These compact little macaws are placed in the group of the ‘mini macaws’, they are said to be like their larger counterpart but in a more miniature and easier to look after body. They are extremely smart little birds and with the right time and training, can be excellent talkers. They are more recommended than other macaws due to their small stature and ease of care, but you need to make sure to socialise them as with many birds as they tend to be ‘one person birds’ and can tend to nip. Many people refer to them as goofy clowns and once properly socialised these birds are fast to become close bonded friends. Although the descriptions of these birds often focus on their small size, they are not as small as one may think, they have an average length of 15-16 inches, smaller than their larger macaw cousins, but not small by any means.
These birds get their name from a bright flush of yellow striping around the back of their necks, like a collar of a shirt. The yellow-collared macaw is mostly green bodied, some have darker bodies, others olive and lime green plumage. These birds have long maroon and burgundy tails with a bright blue tip and yellow under their wings – most often seen when they’re in flight. These birds have dark blue/black foreheads which is in stark contrast to their plumage, they have flesh coloured feet and their beaks are black going to white are the tip of the upper mandible.
These birds are known for being smart, affectionate and somewhat a class clown. They are very resourceful parrots and love whenever they can get some attention – they will find ways to get this and are good at luring you in. You’ll find yourself getting greeted when you come home and will be showered with affection from them. Like with many parrots and birds, the yellow-coloured macaw needs to be socialised from a young age, there are some which can be one-person birds, but they do make good pets for multi-occupancy households. They are friendly birds and they are no stranger to taking humans under their wings to be part of their flock.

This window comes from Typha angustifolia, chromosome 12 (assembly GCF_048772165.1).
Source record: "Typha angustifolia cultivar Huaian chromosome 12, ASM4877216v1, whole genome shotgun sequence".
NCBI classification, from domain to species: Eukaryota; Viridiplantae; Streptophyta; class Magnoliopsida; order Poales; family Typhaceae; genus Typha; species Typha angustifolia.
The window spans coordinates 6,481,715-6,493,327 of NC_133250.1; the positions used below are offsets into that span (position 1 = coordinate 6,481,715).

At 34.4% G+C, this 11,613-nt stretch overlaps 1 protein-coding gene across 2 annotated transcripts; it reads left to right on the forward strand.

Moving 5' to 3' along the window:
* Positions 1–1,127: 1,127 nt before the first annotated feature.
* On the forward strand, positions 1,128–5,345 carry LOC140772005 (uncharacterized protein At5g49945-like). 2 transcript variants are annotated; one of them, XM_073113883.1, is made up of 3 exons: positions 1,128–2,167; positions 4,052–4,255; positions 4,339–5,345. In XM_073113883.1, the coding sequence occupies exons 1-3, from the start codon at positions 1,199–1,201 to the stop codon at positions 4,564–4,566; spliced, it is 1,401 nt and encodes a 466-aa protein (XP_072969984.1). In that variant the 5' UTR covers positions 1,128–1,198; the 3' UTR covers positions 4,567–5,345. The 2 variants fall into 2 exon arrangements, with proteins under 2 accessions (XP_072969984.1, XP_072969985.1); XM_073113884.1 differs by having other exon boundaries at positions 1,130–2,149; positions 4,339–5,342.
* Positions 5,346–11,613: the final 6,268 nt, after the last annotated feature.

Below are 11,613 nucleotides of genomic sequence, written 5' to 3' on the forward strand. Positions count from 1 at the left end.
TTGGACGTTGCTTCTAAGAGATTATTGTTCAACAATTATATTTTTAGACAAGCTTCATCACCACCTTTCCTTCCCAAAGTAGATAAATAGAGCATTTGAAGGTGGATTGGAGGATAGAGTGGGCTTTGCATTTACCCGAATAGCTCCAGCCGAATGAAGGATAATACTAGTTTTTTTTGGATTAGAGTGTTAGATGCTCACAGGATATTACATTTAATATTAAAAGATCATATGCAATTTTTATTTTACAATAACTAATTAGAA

As with most birds, the yellow-collared macaw does better when positive reinforcement is behind its training, remember to reward the good behaviours and ignore the bad – keep in mind, sometimes just placing your bird back on its perch is enough to correct behaviour. These birds will learn and if you are patient with them, they will learn the ways they behave in which to please you, which are the heart of it, is all they really want.
As we’ve mentioned, these birds do tend to get quite attached to their owner, much like other macaws. Like dogs, these birds do not do well being left on their own for hours and hours, they do need someone who is there to devote a lot of time and love to them. Although not usually as noisy as the bigger macaws they can be vocal when the mood takes them – you may wish to rethink a yellow-collared macaw if you are living in a flat for the sake of your neighbours.
These birds are more than capable of being great talkers and can learn and recite a multitude of words and phrases, some owners have said they believe the yellow-collared macaw to speak more clearly than larger macaws. No bird is guaranteed to be a talker and no birds should be purchased for their potential ability to learn words and phrases. These birds are great companions and talking should be a considered a bonus.
These birds would have a varied diet in the wild, so it is important that you try as much as you can to replicate this for them as a pet. A wide variety of nuts, fruits, seeds and vegetation should cover this and also make sure that your bird is offered a high-quality extruded pellet with vegetables and fresh fruit daily, you can bolster this with seeds and nuts and always make sure that clean, fresh drinking water is available to them at all times.
Although smaller than larger macaws, these birds still need a lot of space, both in and out of their cage. They are very energetic birds and will need time out of their cage to keep them happy and healthy. Yellow-collared macaws require at least one / two hours outside their cage daily so that they can exercise and spread their wings. That is not to say that when your bird is out of cage you should let it get on by itself, time out of their cage is a perfect time to get on with some training.
These inquisitive little birds need ample sturdy toys to play with and keep themselves entertained, both in and out of cage, toys made from leather, rope, wood are fantastic material to use but make sure you have extras in case they get worn and you can easily replace them. It’s an idea to make sure you have a play stand for them, as it allows them to be involved with what’s going on in the household and provides them somewhere to play. Also keep a dish of water accessible for them, as they will enjoy splashing around in it.
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